by NATO Secretary General Jens Stoltenberg at the European Parliament Committee on Foreign Affairs and its Subcommittee on Security and Defence
Thank you so much Chairman and ladies and gentlemen.
It's really a great pleasure and honour to be back here in the European Parliament.
And to meet with so many distinguished parliamentarians.
And as some of you know I served as a member of the Norwegian parliament for 20 years so I know how important parliaments and parliamentarians are for the nations you are representing.
And I also know how important the European Parliament is for the European Union.
And moreover, I also know that 90 percent of the people living in a European Union country are also living in a NATO country.
Underlining how much NATO and the EU depend on each other.
So the relationship between NATO and the EU is of vital importance.
Today, Europe's security environment is more complex and more unpredictable than for a generation.
We live in an age of instability.
With complex and interconnected challenges.
We face a more assertive Russia which is destabilising the European security order.
And we face extremism and violence across the Middle East and North Africa.
Fuelling the worst refugee and migrant crisis in Europe since World War Two.
These challenges affect us all.
And NATO is responding.
Our response is building on three pillars
The need for more strength.
The need for more dialogue.
And the need to invest more in prevention, through our partners.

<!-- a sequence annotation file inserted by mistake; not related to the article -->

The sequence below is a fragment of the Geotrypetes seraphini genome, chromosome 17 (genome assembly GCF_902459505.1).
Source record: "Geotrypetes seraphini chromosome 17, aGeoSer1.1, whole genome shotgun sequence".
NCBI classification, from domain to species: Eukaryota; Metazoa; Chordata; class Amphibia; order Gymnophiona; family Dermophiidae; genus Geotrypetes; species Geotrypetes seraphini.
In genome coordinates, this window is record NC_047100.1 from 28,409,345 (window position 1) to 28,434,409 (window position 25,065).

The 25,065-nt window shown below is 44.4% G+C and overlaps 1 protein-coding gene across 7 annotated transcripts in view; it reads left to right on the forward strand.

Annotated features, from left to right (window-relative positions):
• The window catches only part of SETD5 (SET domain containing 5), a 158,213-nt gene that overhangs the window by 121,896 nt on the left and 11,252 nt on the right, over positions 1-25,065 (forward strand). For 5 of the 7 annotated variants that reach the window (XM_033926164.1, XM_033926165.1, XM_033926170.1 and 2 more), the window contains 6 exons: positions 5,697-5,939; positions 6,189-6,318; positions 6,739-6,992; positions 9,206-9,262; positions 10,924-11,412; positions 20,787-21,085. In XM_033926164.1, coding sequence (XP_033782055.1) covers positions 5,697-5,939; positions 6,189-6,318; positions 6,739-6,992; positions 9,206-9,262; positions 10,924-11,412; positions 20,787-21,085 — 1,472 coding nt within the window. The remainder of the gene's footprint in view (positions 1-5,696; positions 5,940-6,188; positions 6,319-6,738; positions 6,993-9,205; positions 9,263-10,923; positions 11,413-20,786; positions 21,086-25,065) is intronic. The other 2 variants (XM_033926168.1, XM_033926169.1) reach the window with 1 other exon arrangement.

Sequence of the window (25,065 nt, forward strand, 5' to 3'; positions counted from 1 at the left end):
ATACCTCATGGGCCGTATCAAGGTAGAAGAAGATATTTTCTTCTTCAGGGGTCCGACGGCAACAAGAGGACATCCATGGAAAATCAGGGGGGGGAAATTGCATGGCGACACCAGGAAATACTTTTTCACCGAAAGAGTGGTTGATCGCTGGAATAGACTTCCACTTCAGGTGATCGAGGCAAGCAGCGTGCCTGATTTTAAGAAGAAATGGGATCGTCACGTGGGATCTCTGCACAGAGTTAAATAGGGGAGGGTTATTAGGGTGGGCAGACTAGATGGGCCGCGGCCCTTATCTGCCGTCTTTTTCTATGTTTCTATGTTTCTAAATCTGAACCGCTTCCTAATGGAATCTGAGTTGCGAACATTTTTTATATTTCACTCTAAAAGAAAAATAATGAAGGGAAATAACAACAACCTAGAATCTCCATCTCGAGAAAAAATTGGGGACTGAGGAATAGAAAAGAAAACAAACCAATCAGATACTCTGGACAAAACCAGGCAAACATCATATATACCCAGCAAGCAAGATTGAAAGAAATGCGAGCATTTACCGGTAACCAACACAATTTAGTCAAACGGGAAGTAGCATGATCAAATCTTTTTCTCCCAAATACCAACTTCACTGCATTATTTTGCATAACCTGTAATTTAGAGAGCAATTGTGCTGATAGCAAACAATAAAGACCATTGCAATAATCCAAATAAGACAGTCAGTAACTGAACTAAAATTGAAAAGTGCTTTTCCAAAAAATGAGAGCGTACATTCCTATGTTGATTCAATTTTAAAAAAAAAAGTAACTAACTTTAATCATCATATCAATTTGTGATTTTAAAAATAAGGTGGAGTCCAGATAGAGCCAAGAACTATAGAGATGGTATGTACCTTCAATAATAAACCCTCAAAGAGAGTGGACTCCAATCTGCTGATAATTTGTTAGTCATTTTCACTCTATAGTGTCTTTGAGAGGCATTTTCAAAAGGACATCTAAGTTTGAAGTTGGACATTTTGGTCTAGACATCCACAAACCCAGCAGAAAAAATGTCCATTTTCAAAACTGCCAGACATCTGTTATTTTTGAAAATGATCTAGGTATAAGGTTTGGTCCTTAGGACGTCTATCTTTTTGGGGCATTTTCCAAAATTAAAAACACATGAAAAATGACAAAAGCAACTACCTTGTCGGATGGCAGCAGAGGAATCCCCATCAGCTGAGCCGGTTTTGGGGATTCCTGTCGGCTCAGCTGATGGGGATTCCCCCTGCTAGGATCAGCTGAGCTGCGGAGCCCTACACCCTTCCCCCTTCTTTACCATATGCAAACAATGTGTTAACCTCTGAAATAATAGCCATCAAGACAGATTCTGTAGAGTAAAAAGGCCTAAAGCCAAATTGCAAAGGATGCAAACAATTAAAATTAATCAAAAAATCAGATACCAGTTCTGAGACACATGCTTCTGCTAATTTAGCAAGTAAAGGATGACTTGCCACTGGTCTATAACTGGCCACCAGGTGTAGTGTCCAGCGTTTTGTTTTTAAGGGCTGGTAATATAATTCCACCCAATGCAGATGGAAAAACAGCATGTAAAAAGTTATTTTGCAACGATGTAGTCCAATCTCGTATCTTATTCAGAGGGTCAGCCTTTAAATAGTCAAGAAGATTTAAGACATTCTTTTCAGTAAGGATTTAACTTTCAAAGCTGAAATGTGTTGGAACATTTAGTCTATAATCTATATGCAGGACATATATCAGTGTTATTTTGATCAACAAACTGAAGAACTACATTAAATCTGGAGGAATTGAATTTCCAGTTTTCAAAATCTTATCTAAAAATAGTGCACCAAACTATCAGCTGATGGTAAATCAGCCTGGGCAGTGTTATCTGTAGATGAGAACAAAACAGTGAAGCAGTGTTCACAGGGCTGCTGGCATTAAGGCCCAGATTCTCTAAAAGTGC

For each of these pillars, a strong relationship between the EU and NATO is essential.
Let me address all three of them and then I'm happy to answer your questions afterwards.
NATO is implementing the biggest increase in our collective defence since the end of the Cold War.
Not to wage war, but to prevent war
To send a clear signal.
That an attack on any NATO Ally will be met by forces from across the whole Alliance, including from North America.
This link between North America and Europe is crucial.
NATO binds the United States and Canada to the security of Europe.
The United States accounts for more two thirds of defence spending in NATO.
And has around 70,000 troops and essential equipment deployed in Europe.
After Russia's aggressive actions in Ukraine, America responded with a multi-million dollar reassurance initiative for Europe.
Earlier this month, US Defence Secretary Ash Carter asked the Congress to increase that funding four times, to $3.4 billion in 2017.
This will mean more forces, more training and exercises, and more prepositioning of equipment and infrastructure here in Europe.
It is a clear demonstration of America's enduring commitment to European security.
And it is a solid base for NATO's recent decision to increase our forward presence of troops in the eastern countries of the Alliance.
This presence will be persistent, multinational, and underpinned by robust exercises.
European Allies are also stepping up to the plate.
In 2014, NATO leaders agreed to stop cuts in defence spending.
And to increase spending to at least 2% of GDP over the next decade.
One year in, the picture is mixed, but it is encouraging.
In 2015, defence cuts were close to zero.
Five Allies now meet our guideline on spending 2 percent of GDP or more on defence.
16 Allies actually increased in real terms their defence spending in 2015.
These are promising first steps.
But we have a long way to go.
My second point is that while NATO is strong, we are also open for dialogue.
NATO does not seek confrontation.
We do not want a new Cold War.
And there is no contradiction between defence and dialogue.
On the contrary, strong defence creates the basis for political dialogue.
We continue to strive for a more constructive and more cooperative relationship with Russia.
We want dialogue because dialogue can increase predictability and transparency.
Dialogue that reduces the risk of incidents or accidents. And if incidents do happen, avoids further escalation.